Feeding America commends the White House for convening “A Conversation on Child Hunger,” which took place today in Washington, D.C.
The panel focused on the pervasiveness of hunger in our nation, and the short and long-term benefits that the Supplemental Nutrition Assistance Program (SNAP) provides to low-income children and families.
“We commend the White House for continuing to shine a spotlight on the issue of hunger in our nation,” said Lisa Davis, Senior Vice President of Government Affairs at Feeding America. “The discussions today emphasized that SNAP works exactly as it is intended to work – in addition to helping struggling families access food in times of need, it also helps strengthen low-income children’s health, development and educational outcomes.”
The event included comments by Secretary of Agriculture Tom Vilsack and Representative Jim McGovern of Massachusetts.
“We are pleased that the discussion included a wide array of experts on SNAP from leading academics to people who are fighting hunger at the community level like Carlos Rodriguez, Executive Director of the FoodBank of Monmouth and Ocean Counties and Dawn Pierce, who benefited from SNAP during the recession and is now an anti-hunger advocate. Too often misinformation and stereotypes dominate the discussion of SNAP, so getting out the facts is critically important.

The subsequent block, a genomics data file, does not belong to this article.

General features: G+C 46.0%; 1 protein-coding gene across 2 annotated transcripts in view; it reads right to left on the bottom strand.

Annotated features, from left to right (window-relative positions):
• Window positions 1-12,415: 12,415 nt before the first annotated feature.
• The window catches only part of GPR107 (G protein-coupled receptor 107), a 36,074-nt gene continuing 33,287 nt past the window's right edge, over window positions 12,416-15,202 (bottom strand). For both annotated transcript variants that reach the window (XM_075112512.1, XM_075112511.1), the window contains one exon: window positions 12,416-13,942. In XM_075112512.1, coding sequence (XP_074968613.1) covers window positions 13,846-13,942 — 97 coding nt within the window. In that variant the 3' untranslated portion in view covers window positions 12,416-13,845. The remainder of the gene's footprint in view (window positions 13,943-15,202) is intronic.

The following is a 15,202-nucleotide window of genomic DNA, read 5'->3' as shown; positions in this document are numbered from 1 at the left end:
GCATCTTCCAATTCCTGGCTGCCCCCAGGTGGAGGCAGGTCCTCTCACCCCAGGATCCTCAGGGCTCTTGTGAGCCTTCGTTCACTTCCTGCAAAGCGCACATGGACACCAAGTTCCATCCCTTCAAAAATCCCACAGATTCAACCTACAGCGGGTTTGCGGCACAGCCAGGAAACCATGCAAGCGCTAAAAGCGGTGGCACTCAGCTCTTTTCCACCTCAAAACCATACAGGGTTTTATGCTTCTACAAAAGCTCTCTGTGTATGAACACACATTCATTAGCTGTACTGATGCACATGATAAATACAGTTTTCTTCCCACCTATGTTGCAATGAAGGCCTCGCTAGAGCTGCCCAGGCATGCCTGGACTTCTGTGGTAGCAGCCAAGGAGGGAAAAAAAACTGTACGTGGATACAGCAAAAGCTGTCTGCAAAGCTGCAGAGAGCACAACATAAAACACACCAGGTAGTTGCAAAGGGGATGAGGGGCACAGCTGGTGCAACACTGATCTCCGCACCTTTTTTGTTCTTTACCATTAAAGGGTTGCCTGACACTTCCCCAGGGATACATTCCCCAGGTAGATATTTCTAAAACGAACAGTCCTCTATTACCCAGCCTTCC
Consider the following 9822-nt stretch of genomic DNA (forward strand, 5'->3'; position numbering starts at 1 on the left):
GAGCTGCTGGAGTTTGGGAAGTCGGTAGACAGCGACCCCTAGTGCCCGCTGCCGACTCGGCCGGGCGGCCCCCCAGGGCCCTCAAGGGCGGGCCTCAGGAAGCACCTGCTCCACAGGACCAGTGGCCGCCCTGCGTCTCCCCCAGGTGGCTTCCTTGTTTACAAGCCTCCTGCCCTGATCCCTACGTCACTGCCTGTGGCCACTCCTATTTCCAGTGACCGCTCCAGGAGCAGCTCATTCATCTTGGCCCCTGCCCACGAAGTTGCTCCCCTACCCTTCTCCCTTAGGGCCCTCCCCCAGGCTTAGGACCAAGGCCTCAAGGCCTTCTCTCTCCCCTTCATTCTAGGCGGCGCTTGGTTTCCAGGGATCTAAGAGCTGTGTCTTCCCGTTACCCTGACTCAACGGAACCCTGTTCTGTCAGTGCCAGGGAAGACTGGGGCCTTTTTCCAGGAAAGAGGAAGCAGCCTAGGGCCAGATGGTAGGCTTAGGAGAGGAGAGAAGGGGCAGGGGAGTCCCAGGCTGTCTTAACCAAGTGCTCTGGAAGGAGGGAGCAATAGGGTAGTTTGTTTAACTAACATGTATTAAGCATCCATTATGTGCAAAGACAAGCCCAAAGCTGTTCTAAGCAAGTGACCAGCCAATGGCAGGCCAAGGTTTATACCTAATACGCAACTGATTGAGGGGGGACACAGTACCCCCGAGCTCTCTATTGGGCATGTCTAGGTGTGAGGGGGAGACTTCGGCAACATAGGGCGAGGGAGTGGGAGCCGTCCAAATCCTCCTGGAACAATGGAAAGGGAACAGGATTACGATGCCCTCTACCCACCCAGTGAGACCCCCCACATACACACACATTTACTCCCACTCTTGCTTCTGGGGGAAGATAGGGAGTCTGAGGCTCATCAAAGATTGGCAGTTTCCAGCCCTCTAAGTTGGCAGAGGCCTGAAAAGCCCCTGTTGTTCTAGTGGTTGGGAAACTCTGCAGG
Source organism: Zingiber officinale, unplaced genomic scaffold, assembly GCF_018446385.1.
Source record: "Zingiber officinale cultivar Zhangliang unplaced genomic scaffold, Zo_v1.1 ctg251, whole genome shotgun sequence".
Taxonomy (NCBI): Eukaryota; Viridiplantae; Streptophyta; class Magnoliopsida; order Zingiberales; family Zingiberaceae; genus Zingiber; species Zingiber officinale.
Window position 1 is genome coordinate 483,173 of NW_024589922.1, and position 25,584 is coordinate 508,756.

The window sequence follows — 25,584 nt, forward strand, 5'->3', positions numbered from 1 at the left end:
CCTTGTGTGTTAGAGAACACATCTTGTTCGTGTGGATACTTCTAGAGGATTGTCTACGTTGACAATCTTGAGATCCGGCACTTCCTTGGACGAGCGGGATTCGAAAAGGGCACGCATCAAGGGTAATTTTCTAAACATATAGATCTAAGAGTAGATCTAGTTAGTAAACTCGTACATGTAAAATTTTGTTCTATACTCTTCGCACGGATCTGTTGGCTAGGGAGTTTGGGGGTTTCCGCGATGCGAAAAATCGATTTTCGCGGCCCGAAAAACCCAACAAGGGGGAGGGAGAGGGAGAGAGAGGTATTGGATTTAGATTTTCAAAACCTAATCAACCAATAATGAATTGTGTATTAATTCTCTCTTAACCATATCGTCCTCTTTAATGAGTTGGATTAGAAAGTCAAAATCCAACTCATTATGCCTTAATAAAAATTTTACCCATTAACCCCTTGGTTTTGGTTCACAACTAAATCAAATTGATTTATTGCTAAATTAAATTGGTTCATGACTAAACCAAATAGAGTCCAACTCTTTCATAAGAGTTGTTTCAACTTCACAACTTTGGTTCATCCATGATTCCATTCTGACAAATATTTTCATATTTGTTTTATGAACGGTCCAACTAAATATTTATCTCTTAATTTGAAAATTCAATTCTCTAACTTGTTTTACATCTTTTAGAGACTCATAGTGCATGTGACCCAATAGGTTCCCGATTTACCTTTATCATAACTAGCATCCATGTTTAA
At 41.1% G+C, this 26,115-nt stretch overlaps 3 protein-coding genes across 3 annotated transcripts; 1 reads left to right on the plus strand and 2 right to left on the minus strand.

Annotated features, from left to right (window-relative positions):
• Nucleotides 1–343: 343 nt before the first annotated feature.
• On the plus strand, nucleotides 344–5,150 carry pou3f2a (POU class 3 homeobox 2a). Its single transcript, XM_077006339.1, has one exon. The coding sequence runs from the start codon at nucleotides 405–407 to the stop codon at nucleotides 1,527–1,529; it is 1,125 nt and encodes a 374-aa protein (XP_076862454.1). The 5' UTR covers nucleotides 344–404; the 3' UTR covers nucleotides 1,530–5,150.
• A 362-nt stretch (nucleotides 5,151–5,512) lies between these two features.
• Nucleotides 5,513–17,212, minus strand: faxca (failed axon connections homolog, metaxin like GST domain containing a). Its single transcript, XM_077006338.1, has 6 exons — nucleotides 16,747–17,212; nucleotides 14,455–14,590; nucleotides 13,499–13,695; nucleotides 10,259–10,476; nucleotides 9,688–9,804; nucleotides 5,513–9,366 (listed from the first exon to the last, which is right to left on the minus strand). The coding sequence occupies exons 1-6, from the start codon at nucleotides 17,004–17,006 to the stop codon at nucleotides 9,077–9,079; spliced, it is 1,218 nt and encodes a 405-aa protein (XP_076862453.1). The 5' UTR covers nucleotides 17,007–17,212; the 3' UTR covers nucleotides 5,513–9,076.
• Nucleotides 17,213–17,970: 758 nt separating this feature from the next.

“Many important issues were discussed at today’s event. When a child is food-insecure, everything is at risk – their health, their ability to learn and function in school, and their physical and mental development.
“Additionally, we are excited about the evidence-based proposals today that would ensure more eligible children have access to vital child nutrition programs throughout the year. Allowing states to use Medicaid data to certify students for school meals would reduce that administrative burden on schools and families, while improving program efficiency and integrity. We also welcome the expansion of the successful summer electronic benefit transfer program that would provide households with resources to purchase nutritious food directly from retail stores. This program was found to have improved the worst form of food insecurity among children by one-third while also improving their intake of fruits and vegetables. These proven ideas would help ensure more children have access to the food they need, helping close the summer hunger gap.
“Addressing hunger has historically been an area of strong bi-partisan commitment. We urge Congress to continue that commitment by passing a strong Child Nutrition Reauthorization bill,” Davis said.
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About Feeding America
Feeding America® is the largest hunger-relief organization in the United States. Through a network of more than 200 food banks, 21 statewide food bank associations, and over 60,000 partner agencies, food pantries and meal programs, we helped provide 5.2 billion meals to tens of millions of people in need last year. Feeding America also supports programs that prevent food waste and improve food security among the people we serve; brings attention to the social and systemic barriers that contribute to food insecurity in our nation; and advocates for legislation that protects people from going hungry. Visit www.feedingamerica.org, find us on Facebook or follow us on Twitter.